It's been a while since I prescribed to the idea that ‘we’ll do what’s best for the kids’. That might sound a little callous, but I think it’s too often used as an excuse to discount the welfare of the woman involved in the separation. I strongly believe that when we take the welfare of mothers into account (or, God Forbid, make it a priority!), that children’s welfare naturally increases. I know the experience of being a stressed out and struggling single mum, and trust me, my kids suffered. So when men abuse women emotionally, financially and physically (and yes, it is mostly men who abuse mostly women), their children are also suffering, whether they want to admit it or not.
I decided to take a stand. I decided to back myself in the race and to believe in myself even more than ever before. It was about a year and a half of not taking any child maintenance before I moved to the same home town as my ex-husband, and set up the expectation that parenting would be on a 50:50 basis. This was a huge change, and it presented massive parenting issues for my ex-husband that simply hadn’t been an issue when he was a ‘weekend dad’. Who bought school uniform (both of us!), School shoes (we alternate), who took them to school (me on my days, him on his), how could he continue with full time hours (he employed a childminder). These issues (and resulting costs) had never occurred to him when he picked the kids up on Saturday and dropped them back on Sunday, and I think that’s actually a shame. Because along with the ‘costs’ come huge benefits. Actually knowing your kids, for one. Connection. Love. Involvement in their everyday lives. When we’ve spoken about our new set up since, my ex-husband has expressed how much more fulfilling life is now compared to before.
And do you know how much child maintentance was? Less than 50p/ hour. It was, quite frankly, an insult. Money that is grudgingly given and grudgingly received, apart from anything, has a very icky energy.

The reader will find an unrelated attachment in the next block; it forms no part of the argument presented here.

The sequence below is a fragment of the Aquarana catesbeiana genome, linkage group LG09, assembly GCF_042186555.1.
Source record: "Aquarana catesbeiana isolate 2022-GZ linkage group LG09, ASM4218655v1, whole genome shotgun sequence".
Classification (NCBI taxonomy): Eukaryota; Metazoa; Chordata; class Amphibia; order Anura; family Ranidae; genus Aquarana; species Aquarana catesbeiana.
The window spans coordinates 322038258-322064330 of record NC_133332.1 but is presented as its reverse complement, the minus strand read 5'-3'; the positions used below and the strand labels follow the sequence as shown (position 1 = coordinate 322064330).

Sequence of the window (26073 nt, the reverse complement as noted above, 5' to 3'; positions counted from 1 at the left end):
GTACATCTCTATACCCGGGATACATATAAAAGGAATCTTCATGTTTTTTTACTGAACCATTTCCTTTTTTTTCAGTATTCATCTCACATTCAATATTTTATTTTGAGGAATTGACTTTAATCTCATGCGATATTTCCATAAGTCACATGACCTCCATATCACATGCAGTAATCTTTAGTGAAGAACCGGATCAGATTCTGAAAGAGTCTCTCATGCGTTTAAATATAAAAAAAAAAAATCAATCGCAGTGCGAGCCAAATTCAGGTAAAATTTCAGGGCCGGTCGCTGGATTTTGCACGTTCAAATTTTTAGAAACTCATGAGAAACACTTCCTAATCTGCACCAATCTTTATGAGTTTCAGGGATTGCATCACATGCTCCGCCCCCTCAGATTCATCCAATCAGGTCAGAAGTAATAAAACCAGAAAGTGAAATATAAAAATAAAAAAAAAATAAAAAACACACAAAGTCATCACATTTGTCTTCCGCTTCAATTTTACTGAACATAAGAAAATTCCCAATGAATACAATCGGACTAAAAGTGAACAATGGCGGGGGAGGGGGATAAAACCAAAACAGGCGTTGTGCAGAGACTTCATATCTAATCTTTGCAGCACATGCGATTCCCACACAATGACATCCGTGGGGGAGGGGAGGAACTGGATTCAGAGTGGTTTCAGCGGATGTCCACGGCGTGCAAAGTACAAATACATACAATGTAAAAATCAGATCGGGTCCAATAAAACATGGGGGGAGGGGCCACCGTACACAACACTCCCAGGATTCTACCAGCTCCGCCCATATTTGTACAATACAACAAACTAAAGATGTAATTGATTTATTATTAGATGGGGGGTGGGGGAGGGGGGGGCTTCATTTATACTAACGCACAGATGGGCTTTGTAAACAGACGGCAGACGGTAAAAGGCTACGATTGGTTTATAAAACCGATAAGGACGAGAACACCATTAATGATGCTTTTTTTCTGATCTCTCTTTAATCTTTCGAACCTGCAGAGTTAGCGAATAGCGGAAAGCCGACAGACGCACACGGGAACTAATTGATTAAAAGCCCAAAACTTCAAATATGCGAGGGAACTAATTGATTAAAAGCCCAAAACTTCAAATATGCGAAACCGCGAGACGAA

My relationship with my ex-husband has transformed beyond recognition since we first split up. In ways I’ve held the vision for, but not necessarily believed would ‘work’. I put it down, in part, to this shift in our financial situation, whereby our overall share of duties is now completely equal, and no money changes hands.
It is of course worth mentioning here that there are situations where partners (both male and female) are abusive and where shared parenting is genuinely not an option. However, to avoid the potential damage that ensues from parental alienation, where one parent denies the other the right to see the children, we must address these issues. In most situations, both parents are equally capable of parenting, even if not to the exact standards of the other parent… But as Johnsson expresses in her blogs, podcast appearances and books, instances of one parent being incapable are not as often as some mothers would have you believe. Often, minor discrepancies are cited as reasons, like ‘he can’t even do the washing up properly, how will he get three kids to school on time!’. When we look at these, they’re really subtle power plays and more about the feelings of the parent than the wellbeing of the child. In my case, even the tricky logistics of a co-parenting dad who works full time have been solved, and not by my sacrificing my working or free time, either.